A man wakes up in a motel room with no idea why he’s there or even who he is. Almost immediately he receives a call from someone who refers to him as Sam, and tells him to get out as people trakcing him will be there soon. At this point instinct takes over, and Sam proves very adept at bunking out of the window and stealing a car.

Chris Visions contributes to the reader’s experience of the disorientation Sam feels early on by drawing, crowded, scratchy panels, some from odd angles, which require some focus to figure out what’s being shown on occasion. That style’s deliberate and has a purpose in the greater scheme of things, but that falls into spoiler territory. The problem with the art is that the complicated, fussy style continues for the entire book, and it means the pages looks smeared and messy instead of smoothing the passage of the plot.

After a distinctly odd experience with a man who can’t be killed, Sam meets Maia, and by the end of the opening chapter Maia has filled him in on what’s going on. That’s right, spoiler territory. Suffice to say, Sam’s proved a very capable man in the past, and that makes him a desirable asset. Christopher Sebela has come up with an intriguing background for Sam to operate in, and it’s one best discovered along with Sam. The gist of it is that two warring parties are destroying a city and Sam’s actually well placed to ensure this doesn’t happen. First, though, he has to track a missing person down.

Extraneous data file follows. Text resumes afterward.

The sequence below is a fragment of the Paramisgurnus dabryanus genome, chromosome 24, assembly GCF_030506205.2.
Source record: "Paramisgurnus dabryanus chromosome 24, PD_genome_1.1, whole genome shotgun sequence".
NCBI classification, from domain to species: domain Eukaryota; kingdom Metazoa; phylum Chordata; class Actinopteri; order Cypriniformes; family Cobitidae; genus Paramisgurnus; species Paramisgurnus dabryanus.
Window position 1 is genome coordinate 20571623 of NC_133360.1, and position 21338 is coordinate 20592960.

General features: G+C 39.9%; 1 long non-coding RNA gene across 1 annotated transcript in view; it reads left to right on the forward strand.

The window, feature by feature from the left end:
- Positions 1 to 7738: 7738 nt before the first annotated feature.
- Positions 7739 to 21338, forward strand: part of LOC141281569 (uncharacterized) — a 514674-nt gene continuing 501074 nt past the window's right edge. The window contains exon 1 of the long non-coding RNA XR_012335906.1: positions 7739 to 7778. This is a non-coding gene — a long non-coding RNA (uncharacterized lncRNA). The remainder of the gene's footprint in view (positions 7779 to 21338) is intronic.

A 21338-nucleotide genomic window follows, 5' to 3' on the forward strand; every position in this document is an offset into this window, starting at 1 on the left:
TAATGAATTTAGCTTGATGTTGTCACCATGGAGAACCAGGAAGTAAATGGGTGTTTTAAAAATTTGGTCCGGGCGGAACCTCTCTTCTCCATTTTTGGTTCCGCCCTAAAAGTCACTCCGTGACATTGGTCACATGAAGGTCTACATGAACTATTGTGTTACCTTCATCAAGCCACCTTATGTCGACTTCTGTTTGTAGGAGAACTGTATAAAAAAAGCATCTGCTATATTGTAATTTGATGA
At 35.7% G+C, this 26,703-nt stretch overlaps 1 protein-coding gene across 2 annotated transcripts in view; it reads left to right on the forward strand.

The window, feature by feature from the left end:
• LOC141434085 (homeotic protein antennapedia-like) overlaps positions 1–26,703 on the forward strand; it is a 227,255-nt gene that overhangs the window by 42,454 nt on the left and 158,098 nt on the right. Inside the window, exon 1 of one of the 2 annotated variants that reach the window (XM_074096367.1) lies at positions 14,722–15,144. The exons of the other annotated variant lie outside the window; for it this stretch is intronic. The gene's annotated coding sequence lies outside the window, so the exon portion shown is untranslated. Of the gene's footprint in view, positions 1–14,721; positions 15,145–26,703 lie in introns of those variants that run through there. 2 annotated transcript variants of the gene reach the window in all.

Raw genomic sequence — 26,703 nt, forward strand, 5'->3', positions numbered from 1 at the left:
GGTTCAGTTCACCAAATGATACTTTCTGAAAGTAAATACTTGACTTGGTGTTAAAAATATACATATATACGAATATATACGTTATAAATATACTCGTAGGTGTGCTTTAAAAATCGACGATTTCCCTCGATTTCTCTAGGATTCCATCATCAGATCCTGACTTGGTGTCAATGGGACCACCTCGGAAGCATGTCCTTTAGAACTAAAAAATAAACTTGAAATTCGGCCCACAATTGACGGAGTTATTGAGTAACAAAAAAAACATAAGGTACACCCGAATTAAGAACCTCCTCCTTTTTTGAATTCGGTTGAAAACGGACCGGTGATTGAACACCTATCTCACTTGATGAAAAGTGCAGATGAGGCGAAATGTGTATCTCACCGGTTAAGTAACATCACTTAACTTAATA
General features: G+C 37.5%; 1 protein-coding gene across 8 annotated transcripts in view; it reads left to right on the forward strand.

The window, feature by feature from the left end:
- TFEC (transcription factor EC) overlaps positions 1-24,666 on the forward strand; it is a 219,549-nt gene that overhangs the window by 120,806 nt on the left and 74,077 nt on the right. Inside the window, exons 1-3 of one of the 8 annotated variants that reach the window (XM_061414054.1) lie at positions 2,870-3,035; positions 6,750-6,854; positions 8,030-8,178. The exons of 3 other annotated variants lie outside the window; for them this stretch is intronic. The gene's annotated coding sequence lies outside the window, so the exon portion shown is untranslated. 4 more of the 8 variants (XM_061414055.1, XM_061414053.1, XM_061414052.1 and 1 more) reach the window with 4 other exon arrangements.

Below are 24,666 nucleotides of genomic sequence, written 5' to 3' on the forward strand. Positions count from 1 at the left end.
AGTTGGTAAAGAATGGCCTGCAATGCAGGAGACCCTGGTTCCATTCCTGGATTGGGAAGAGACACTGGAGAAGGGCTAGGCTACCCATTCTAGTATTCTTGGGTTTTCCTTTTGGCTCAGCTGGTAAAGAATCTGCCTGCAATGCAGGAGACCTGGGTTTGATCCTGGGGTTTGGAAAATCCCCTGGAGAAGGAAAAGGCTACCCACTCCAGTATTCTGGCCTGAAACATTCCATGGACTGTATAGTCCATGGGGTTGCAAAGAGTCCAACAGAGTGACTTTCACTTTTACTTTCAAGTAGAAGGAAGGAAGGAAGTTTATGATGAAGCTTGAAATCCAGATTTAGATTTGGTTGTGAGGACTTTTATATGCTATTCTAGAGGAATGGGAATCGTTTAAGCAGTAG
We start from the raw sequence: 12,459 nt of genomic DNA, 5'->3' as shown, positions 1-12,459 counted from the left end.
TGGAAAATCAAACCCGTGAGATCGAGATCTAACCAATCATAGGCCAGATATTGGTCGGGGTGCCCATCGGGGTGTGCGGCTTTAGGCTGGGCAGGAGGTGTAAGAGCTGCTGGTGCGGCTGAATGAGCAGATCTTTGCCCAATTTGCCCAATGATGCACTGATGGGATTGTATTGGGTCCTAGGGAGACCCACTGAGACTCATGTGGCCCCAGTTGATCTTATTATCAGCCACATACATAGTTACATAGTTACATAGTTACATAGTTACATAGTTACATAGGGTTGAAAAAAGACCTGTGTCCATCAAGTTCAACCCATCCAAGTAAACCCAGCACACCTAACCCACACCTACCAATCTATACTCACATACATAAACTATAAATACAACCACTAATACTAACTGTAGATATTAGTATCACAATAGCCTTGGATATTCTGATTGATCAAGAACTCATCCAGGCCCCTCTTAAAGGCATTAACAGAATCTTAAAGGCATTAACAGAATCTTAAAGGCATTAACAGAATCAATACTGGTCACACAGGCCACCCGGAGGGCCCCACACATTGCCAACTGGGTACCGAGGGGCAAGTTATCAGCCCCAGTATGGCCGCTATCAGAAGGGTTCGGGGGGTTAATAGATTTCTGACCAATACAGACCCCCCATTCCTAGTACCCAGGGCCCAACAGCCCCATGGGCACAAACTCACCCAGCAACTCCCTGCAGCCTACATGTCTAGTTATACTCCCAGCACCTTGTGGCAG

Sebela’s plot interests because Sam, and by extension readers, realise that no-one’s being entirely straight with him, and if he can’t fill in the gaps in what he’s being told it won’t go well for him. Sebela knows what’s going on, and drip feeds it to us and Sam, and the more he learns the more he realises. There’s a solid concept to Dead Letters with a well constructed archetype as the hero, but it’s undermined by scrappy art.